The possibility for connecting is always available to us, we just have to believe in it. Life is a series of asks. Maybe the reason it was so easy for me to connect with my birth family is because it was supposed to happen, and I leaned into the possibility by reaching out… ~ Elizabeth Brando
Here in our Stories of Grateful Living, we honor the voices of our community as we invite people to share their personal experiences with gratefulness. Join us in appreciating the explorations, reflections, and insights of fellow community members as we collectively learn what it means to live gratefully.
Elizabeth Brando shared the story below in conversation with members of the Gratefulness Team.
My story begins in Phoenix, Arizona in 1966 when I was born to a Cherokee mother but adopted out at birth to a non-Native family.
My parents could not biologically have children and turned to adoption. At the time, if you wanted a “100% perfect white child,” you had to wait three years. But if you were willing to accept a child of mixed racial heritage, you could have one almost immediately, and they were cheaper even. I am half Cherokee and half white. My brother (also half Native) and I used to tease each other because I cost (adoption fees) $300 and my brother was $500. Seriously! We used to fight, and he would yell at me that he cost more, so he was better. Sibling rivalry manifests itself in so many ways.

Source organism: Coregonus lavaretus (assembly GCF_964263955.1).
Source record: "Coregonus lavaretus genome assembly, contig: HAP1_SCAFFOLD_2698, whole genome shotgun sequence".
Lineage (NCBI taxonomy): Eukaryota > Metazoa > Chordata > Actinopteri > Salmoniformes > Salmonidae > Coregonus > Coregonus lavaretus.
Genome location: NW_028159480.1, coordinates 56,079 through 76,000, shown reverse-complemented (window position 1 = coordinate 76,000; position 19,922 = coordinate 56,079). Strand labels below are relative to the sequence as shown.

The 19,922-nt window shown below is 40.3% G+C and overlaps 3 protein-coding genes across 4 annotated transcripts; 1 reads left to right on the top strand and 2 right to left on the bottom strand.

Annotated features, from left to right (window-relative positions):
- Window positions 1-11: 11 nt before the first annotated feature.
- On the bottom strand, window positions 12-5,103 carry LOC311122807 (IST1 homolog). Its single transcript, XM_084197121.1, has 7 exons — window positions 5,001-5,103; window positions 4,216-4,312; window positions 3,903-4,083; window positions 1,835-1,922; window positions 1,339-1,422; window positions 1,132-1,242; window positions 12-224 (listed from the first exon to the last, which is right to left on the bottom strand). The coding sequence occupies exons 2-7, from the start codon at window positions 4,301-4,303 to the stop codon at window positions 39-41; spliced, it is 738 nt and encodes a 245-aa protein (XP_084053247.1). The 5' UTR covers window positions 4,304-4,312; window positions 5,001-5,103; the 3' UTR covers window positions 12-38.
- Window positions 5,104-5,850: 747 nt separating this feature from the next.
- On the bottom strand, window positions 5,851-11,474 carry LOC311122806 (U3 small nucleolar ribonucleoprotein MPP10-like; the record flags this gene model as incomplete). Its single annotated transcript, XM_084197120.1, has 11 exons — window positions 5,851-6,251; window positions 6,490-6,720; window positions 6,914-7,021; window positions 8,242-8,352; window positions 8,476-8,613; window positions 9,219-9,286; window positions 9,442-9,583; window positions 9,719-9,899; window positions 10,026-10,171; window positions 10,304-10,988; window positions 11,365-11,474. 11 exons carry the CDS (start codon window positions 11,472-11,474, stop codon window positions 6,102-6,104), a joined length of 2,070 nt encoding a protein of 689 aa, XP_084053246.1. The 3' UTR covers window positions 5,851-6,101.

Adoptions back then were closed, and the records were sealed for 70 years. The government and adoption agencies didn’t want people to know any specifics. If you look at my birth certificate, you see my parents’ names but no mention of the woman who carried me. So my birth mom was this nebulous figure with a she-loved-you-so-much-she-gave-you-up type of narrative.
I always knew I was adopted. For some people, the fact that they were adopted gets sprung on them when they’re 12 or 18 or it’s their mom’s last dying breath or something like that. In terms of gratitude, it was nice to have always known. Even better, my parents told me that they would help me look if I ever wanted to know more about my birth parents.
When I was 16 or so, my dad, whom I was very close with, was the catalyst to get the process started. My parents were living in a small town called Casa Grande, Arizona when they adopted me. It was a farming community with a population of maybe a couple thousand. My dad went down to the courthouse where he knew the woman at the court register. He said, “I’m trying to get some information on my daughter. Can you help me?” And she said, “These records have been sealed for years and will continue to be. I have her file in my hands but you aren’t allowed to see it… but…I’m going to go get coffee…”